How wonderful is that? As the Apostle Paul says, “…nothing in all of creation will ever be able to separate us from the love of God that is revealed in Christ Jesus our Lord.” (Romans 8:39)

Being Transparent-Can you see me now?

A few weeks ago I posted a message based on a sermon I delivered about submission. The message was basically about how Christians are to live differently from the rest of the world and they are to live their lives in submission to God. I’m not sure what people thought when they heard, or read the message. Hopefully they heard or read some truths from God’s word that made them want seek God more, and bring their lives more into submission to Him.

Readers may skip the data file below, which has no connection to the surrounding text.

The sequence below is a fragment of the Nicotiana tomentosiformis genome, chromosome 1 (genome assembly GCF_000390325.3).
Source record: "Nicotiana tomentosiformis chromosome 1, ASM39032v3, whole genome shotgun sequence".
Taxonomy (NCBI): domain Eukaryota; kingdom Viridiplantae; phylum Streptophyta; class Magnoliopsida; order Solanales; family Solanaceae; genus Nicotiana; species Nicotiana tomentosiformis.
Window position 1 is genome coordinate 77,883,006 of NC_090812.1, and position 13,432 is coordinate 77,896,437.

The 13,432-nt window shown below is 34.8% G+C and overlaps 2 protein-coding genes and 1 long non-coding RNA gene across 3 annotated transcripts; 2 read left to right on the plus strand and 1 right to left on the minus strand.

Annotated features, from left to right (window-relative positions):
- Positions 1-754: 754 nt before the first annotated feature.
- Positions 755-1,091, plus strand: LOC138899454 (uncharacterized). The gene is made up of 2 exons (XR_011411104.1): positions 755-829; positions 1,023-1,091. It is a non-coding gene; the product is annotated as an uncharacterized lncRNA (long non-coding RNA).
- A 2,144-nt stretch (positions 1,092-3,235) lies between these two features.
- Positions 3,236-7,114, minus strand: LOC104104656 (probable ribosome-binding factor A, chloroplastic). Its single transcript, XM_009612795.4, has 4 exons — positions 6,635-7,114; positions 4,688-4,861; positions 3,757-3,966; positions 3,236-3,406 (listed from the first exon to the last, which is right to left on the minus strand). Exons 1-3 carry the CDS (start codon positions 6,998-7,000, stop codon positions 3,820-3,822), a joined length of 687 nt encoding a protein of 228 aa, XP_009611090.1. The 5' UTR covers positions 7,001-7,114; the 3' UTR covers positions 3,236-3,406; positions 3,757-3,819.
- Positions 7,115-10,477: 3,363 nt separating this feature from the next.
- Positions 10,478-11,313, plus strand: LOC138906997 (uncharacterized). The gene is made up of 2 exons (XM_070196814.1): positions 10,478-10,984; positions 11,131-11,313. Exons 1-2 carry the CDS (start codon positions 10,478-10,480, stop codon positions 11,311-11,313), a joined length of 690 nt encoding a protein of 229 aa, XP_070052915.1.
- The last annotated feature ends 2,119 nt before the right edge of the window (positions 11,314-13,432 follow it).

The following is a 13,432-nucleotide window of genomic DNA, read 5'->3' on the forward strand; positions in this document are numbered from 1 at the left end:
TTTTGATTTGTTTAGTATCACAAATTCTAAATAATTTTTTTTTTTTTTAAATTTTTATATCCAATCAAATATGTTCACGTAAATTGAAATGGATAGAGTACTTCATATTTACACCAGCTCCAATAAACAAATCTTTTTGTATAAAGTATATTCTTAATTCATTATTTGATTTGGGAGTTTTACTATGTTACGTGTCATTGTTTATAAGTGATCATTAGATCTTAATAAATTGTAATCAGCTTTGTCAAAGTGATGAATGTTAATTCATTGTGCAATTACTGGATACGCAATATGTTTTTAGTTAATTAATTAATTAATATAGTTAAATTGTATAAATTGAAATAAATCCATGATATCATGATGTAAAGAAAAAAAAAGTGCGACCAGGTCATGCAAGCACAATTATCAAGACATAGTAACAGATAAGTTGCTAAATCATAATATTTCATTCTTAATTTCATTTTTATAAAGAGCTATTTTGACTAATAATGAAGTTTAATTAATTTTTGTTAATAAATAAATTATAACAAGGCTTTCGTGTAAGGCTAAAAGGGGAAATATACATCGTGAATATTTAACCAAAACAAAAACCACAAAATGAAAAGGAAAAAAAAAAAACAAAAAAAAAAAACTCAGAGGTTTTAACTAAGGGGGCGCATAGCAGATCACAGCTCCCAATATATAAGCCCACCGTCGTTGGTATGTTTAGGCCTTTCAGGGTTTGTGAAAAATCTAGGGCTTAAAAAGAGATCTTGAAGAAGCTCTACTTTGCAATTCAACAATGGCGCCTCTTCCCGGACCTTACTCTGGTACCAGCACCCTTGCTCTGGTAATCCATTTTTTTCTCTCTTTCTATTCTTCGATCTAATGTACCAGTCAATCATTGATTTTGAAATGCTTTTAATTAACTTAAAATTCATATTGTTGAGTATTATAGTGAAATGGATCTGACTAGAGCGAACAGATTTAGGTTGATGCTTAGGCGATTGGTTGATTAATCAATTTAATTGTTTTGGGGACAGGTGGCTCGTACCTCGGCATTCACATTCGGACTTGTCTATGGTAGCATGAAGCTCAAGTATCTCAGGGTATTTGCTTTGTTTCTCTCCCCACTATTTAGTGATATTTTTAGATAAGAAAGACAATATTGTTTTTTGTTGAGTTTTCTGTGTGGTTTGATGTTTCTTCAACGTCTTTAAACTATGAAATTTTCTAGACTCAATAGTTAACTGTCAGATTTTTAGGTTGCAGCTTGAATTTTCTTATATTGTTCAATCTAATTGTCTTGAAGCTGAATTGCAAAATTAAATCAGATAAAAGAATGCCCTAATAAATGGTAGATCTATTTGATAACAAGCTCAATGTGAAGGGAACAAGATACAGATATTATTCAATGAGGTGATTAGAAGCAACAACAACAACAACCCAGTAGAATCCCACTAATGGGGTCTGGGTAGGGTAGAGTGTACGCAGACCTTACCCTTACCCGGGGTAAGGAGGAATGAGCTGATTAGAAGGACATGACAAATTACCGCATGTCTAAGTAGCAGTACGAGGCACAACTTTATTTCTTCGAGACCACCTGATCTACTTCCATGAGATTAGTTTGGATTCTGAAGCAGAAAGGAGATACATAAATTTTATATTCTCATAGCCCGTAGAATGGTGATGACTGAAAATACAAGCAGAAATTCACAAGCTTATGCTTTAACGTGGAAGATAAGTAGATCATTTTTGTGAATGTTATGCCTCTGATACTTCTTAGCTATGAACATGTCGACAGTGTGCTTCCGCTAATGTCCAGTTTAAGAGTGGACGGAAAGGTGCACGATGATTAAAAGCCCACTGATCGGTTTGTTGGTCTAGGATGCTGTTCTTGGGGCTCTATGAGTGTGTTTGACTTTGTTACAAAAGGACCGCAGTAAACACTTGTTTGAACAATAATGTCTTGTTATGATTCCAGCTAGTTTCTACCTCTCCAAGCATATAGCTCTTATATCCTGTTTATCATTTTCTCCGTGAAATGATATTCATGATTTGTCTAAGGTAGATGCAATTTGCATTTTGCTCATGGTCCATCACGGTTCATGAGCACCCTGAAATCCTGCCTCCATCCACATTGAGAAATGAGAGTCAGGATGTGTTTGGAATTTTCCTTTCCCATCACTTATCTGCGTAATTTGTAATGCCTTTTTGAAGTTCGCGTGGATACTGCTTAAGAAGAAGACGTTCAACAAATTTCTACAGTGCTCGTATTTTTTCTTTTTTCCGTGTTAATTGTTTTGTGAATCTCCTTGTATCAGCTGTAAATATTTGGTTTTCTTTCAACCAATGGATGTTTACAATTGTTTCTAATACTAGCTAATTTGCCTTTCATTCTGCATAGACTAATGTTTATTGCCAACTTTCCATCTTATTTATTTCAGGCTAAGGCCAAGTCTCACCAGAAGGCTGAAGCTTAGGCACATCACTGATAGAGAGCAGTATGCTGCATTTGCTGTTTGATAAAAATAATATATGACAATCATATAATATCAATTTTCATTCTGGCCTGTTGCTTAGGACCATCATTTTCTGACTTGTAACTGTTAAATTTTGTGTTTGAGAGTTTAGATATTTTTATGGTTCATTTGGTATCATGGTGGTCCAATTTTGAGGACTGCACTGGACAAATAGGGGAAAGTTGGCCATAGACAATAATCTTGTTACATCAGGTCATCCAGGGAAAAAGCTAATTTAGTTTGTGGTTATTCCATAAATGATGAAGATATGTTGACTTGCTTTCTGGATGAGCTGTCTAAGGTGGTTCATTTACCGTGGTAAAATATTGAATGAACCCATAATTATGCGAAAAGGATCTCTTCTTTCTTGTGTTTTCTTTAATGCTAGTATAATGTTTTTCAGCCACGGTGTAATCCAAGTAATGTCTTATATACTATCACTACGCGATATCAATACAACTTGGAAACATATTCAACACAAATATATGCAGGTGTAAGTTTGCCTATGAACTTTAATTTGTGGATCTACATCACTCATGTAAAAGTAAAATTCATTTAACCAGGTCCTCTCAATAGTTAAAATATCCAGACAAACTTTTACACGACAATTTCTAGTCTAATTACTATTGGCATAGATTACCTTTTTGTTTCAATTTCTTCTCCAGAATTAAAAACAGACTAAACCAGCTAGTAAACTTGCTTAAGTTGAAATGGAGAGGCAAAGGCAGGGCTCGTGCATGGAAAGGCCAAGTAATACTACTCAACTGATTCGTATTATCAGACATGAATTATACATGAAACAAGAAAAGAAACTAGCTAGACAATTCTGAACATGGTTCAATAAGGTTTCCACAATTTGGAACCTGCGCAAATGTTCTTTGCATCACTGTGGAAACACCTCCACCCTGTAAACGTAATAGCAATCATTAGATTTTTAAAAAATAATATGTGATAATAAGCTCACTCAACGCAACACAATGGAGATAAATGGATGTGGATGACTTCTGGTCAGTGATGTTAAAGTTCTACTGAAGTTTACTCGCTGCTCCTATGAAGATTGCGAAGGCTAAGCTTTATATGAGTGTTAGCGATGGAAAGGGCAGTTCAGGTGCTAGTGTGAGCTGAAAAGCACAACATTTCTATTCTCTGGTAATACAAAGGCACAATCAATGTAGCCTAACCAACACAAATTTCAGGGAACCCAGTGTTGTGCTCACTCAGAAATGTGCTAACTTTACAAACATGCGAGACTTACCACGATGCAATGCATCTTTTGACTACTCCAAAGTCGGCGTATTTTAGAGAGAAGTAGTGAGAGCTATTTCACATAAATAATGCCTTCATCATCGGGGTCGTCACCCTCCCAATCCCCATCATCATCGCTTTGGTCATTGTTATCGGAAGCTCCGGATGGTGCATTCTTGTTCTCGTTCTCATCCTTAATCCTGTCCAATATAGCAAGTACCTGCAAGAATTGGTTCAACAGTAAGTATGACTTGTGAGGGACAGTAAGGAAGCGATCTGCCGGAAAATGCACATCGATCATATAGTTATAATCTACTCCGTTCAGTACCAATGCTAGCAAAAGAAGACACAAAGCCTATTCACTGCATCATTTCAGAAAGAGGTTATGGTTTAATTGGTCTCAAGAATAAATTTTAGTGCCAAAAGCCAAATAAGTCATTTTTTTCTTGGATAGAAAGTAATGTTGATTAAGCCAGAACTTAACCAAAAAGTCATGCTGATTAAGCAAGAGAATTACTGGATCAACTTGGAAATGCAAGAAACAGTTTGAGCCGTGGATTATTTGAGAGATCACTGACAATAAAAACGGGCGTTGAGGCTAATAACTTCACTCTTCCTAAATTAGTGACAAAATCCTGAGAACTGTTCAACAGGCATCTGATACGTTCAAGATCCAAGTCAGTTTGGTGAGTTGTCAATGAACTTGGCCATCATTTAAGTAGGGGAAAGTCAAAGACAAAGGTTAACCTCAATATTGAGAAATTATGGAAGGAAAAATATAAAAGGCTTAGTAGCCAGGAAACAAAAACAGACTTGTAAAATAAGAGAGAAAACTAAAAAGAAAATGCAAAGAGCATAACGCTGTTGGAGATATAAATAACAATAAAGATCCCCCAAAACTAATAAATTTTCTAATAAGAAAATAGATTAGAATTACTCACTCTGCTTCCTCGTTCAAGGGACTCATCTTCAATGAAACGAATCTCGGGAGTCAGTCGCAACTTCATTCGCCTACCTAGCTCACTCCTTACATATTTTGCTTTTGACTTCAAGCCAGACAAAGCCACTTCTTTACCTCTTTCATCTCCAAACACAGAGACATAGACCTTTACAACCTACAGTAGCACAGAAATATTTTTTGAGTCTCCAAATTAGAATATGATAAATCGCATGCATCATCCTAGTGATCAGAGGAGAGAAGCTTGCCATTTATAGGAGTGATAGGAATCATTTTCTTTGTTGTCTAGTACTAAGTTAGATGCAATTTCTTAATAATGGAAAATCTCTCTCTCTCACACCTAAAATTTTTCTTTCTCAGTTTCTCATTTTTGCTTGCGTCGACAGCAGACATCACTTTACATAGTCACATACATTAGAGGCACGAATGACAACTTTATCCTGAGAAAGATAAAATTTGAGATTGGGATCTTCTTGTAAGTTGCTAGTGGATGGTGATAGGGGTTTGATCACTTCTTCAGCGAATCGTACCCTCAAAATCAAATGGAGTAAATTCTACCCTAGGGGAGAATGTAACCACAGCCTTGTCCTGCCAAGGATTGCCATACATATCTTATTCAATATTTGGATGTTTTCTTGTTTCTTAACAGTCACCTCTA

I couldn’t help but wonder though, what did my non-Christian friends think of the message. For the people that really know me, how did they view the message? And what about the folks that don’t know me all that well, what did they think?

No doubt, some of my friends who read the part of the message where I said that it wasn’t ok to go out and drink on weekends thought, “Wow, what a hypocrite! I’ve seen him drink and get drunk before.” This is true. I wish I could say that since I’ve been a Christian I haven’t gone out and drank too much. I can’t. There have been times when I’ve been with my friends, and in wanting to just have a good time, I’ve drank, and gotten tipsy. But does this make it ok? Not at all! My failures in my Christian walk do not negate the word of God.